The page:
Finally, you have to worry about Satiety or how hungry your character gets. You do find food along the way but it is mostly frozen or spoiled and you can only gain the full benefits from certain foods if you cook them. So, you will need to traverse from building to building until you find a stove to cook all your food which is not a guarantee that you will find in each zone. There are small things like candy or protein bars which don’t require a stove but they are extremely scarce and don’t provide nearly as much energy as a fully cooked meal.

All of these statuses together keep your character alive and moving. Throughout the game you will come across many more obstacles that will require tools and supplies to progress but you will always be a slave to your character’s own limitations. Before each game starts however, you are able to choose your survivors. In all there are 15 but you only start with three to choose from and unlock more as you progress through the game. Each survivor has special abilities such as cold resistance or hunger resistance in which they will lose Warmth or Satiety slower and many other perks that are beneficial to your survival.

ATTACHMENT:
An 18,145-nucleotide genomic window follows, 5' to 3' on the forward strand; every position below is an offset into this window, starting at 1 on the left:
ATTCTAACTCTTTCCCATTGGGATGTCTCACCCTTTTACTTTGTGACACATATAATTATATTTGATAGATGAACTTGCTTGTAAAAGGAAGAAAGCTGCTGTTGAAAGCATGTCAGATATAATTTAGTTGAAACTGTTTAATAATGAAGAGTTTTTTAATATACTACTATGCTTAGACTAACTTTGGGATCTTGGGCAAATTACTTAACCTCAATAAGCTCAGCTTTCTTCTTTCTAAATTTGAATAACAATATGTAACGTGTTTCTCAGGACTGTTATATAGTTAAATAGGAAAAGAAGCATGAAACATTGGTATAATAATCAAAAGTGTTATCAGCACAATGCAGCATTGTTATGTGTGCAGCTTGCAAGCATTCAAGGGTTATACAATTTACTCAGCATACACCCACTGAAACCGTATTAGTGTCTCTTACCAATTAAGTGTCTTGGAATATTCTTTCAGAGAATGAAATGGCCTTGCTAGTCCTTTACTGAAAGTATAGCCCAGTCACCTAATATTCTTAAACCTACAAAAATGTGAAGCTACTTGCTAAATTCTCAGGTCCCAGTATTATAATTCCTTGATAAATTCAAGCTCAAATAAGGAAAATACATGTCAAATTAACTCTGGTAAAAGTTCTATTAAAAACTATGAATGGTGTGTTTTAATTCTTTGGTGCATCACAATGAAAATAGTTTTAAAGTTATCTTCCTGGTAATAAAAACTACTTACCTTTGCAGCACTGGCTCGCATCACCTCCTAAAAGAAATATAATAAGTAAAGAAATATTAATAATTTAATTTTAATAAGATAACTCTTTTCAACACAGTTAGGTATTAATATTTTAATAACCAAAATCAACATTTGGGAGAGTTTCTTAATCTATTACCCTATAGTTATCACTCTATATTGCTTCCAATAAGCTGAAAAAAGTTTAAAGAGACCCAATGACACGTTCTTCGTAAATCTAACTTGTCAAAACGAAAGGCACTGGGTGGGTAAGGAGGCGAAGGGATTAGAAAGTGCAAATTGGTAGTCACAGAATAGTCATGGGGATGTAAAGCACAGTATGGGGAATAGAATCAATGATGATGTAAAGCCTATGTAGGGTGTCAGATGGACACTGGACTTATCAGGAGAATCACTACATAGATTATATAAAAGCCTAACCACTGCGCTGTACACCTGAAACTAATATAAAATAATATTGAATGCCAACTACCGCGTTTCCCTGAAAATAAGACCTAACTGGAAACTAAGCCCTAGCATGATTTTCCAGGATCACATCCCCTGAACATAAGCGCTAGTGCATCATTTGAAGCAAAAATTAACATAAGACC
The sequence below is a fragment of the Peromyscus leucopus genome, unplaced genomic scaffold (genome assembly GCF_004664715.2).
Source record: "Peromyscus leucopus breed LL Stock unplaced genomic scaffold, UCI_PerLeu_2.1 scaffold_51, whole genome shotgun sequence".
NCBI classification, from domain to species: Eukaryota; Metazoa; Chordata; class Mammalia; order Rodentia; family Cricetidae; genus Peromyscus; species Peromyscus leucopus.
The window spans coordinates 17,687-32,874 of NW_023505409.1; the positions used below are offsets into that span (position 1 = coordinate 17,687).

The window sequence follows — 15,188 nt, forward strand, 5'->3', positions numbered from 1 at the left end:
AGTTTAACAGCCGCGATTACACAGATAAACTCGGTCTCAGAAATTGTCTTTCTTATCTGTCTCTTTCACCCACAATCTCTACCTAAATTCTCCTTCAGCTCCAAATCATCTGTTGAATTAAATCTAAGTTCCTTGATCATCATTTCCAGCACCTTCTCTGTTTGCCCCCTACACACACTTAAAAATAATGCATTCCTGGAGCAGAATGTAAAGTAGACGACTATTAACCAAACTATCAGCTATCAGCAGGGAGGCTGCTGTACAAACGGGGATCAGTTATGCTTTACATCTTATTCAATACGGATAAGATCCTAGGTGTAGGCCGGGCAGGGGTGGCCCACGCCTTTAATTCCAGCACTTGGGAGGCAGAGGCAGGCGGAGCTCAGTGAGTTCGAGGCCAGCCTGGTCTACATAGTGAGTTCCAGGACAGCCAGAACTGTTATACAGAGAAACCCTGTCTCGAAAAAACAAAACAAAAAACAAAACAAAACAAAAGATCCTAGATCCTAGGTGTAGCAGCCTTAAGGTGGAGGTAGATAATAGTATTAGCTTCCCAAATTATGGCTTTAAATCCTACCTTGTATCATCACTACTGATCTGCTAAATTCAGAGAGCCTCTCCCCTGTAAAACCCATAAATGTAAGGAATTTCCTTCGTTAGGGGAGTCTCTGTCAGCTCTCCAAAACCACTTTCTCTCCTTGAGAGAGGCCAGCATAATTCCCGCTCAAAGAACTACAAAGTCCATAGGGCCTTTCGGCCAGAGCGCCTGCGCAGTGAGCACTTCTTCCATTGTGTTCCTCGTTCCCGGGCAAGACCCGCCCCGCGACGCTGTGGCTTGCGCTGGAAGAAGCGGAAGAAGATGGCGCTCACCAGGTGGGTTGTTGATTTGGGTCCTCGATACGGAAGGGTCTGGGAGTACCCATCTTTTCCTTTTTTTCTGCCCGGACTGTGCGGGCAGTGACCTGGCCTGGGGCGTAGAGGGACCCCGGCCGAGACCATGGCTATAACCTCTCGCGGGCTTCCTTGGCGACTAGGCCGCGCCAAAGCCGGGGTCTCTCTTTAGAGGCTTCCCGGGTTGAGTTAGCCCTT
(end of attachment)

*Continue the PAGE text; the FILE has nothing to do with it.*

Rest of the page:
The graphics are pretty standard when it comes to top-down games. There was nothing really special about the graphical design in Distrust other than it does work with the setting wonderfully and the muted colors add more to the sense of isolation. The sound design is very cool and well thought out. The droning soundtrack is very unsettling and the change that comes when an anomaly appears really cuts through and adds the sense of panic to the game.

Distrust could have benefited a bit more from a more interactive mechanical design where you can have players do things other than just pointing and clicking but it is understandable coming from such a small indie developer. Where the game lacks in mechanics it definitely makes up for that in other areas. Distrust does a really good job at immersing the player in the environment. I was on the edge of my seat in the later zones trying to keep my survivors alive just a little bit longer so that I may have a slight chance of making it to the end.

As The Thing is one of my favorite movies of all time, being able to play this game with that idea in my mind really added the experience. So as the fall and winter seasons approach, go bundle up in a comfy hoodie, go put on a pot of coffee and go grab Distrust and slowly descend into madness as you try to make it out alive.

Review Disclosure: A review copy of Distrust was provided by Alawar Entertainment for the purposes of this review.

This entry was posted in PC, Reviews, Top Story and tagged . Bookmark the permalink.
Dan Hartnack is an old school gamer since the early 90s. He has been writing and doing reviews as a games journalist for three years.